Officials outline progress in Cairo river port development
A proposed river port development in the southern Illinois town of Cairo is drawing much attention and interest from companies that believe it could open up greater access to international markets, officials behind the project said Tuesday.
The Alexander-Cairo Port District project has been on the drawing board for about 10 years, but it was given a major boost in 2019 when the General Assembly passed a $45 billion capital improvements plan called Rebuild Illinois, which included a $40 million investment in the port project.
If the project is given final approval – officials have said it will require more than 20 state and federal permits – that money is expected to draw an estimated $300 million in private investment, creating hundreds of construction jobs and many more permanent jobs with cargo shipping companies and other supporting industries.
John Vickerman, a design consultant working on the project, and other consultants conducted a videoconference Tuesday to provide an update.
“We know that the Corps of Engineers has approved the deepening of the Lower Mississippi, allowing much bigger vessels up into the Mississippi, upwards of 50 to 75 miles from its current configuration,” Vickerman said. “So what's happening here is we're changing the very character of the inland waterway system.
“Every port and every terminal of the more than 35 terminals on the Mississippi, and many on the Ohio, on the Illinois and the Missouri, are now and will be shortly 50 to 75 miles closer to open ocean. Their ability to move export product down the Mississippi and effectively transfer to large ocean vessels is upon us.”
Vickerman said his firm performed a “macroeconomic” market analysis to identify the domestic industry sectors that would most likely benefit from such a port.
He said those include such products as non-GMO soybeans, and particularly “identity preserved” soybeans – a kind of specialty crop that enables processors to know precisely which field the beans were grown in – as well as other commodities like coal, coiled steel, scrap metal, agricultural fertilizer, biofuels and wind energy equipment.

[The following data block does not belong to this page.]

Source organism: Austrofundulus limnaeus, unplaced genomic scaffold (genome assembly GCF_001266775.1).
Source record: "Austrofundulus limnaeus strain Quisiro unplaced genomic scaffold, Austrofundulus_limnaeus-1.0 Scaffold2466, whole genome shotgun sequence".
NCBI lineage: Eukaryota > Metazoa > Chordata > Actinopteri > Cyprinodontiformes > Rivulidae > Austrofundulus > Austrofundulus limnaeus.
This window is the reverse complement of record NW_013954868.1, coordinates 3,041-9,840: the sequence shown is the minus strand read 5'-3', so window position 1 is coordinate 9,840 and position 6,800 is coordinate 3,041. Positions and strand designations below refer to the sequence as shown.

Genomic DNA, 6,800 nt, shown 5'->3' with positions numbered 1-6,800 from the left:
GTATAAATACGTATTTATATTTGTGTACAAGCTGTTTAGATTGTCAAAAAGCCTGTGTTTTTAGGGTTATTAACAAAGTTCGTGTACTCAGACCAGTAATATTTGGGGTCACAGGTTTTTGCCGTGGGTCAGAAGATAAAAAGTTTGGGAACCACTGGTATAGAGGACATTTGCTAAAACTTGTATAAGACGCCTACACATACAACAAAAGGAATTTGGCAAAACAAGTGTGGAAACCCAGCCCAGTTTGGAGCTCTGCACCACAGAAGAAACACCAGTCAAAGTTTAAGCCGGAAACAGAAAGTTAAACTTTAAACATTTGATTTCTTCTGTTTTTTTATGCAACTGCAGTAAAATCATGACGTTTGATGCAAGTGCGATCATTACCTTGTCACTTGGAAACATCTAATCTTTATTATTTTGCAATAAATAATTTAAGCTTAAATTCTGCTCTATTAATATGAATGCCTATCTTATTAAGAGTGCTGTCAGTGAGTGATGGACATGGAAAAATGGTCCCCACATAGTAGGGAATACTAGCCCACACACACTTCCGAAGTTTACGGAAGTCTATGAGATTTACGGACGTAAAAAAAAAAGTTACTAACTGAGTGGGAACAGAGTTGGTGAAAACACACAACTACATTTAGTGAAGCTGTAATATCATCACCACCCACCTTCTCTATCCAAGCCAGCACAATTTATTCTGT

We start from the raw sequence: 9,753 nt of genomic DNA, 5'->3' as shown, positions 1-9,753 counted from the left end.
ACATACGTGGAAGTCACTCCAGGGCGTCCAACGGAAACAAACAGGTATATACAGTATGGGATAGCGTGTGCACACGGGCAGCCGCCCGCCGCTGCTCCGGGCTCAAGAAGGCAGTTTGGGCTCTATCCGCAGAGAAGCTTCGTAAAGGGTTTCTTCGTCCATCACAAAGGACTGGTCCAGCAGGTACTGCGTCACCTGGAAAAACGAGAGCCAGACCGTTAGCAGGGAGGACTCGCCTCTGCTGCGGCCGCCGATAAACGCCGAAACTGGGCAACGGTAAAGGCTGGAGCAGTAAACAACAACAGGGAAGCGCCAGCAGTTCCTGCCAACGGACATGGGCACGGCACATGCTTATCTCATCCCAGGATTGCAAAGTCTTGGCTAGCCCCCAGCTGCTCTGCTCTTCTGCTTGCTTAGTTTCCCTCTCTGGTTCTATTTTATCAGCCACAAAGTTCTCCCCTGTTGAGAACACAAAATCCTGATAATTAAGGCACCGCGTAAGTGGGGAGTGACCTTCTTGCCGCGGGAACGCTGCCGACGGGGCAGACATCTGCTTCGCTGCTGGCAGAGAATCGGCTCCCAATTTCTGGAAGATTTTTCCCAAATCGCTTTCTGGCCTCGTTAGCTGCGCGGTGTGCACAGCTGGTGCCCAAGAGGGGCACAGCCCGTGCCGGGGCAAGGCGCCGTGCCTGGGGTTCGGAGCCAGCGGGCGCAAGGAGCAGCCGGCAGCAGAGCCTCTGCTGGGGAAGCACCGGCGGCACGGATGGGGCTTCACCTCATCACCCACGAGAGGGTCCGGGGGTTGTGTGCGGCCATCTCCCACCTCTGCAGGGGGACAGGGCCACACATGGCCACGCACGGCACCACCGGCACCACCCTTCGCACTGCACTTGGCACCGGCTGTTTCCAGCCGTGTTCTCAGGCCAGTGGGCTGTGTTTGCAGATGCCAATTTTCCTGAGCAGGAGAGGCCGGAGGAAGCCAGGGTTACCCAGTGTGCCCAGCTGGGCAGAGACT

Todd Ely, a Springfield-based economic development consultant who has been working on the project since its inception, said many firms that work in those sectors have already signed “nondisclosure agreements” with his company in order to have further discussions about possible future development.
“And as the port develops, and the business model becomes a bit more clear, we'll be looking forward to offering them proposals and prices, and we're confident we're going to get quite a bit of their business,” he said.
The port is envisioned as a public-private partnership between the Alexander-Cairo Port Authority – a governing board that includes officials from Alexander County, the city of Cairo and the Cairo Public Utility Company, which owns the land where the port would be located – and a private port operator.
It would involve building a large landing facility on the Mississippi River, about five and a half miles upstream from the confluence with the Ohio River. It would also include a large system of cranes that would lift cargo containers off of barges or other vessels that come upstream from New Orleans – many of which would originate in Asia and pass through the Panama Canal – and load them onto rail cars and semi-trucks.
Vickerman noted that traditional barges have not been very successful in North America at carrying large volumes of standard 20-foot cargo containers, although they have had more success in Europe. But he said there are new types of vessels under development that can haul as many as 1,800 such containers, fueled by liquid natural gas, which reduces their carbon footprint.
Cairo is considered an ideal location for such a port because of its access to both the Mississippi and Ohio rivers as well as its access to three interstate highways and a transcontinental Class 1 railway system operated by the Canadian National Railway.
But one of the keys to making the project viable is making sure there is enough cargo originating from Illinois and the Midwest to put back on the vessels so they don’t have to return to New Orleans empty, something that project officials say they’re still working on.
“We do have a strategy we'll be executing on early in 2022,” Ely said. “We'll be working with various state agencies and trade associations and individual companies that have already expressed interest in using the port for export of their products.”
In a separate interview after the video conference, Ely said he hopes to be able to reach a deal with a private port operator during the first half of 2022 and to submit a permit application to the Corps of Engineers by November 2022.
If the project remains on schedule, he said, groundbreaking would take place near the end of 2022 and the port could become operational late in 2024.
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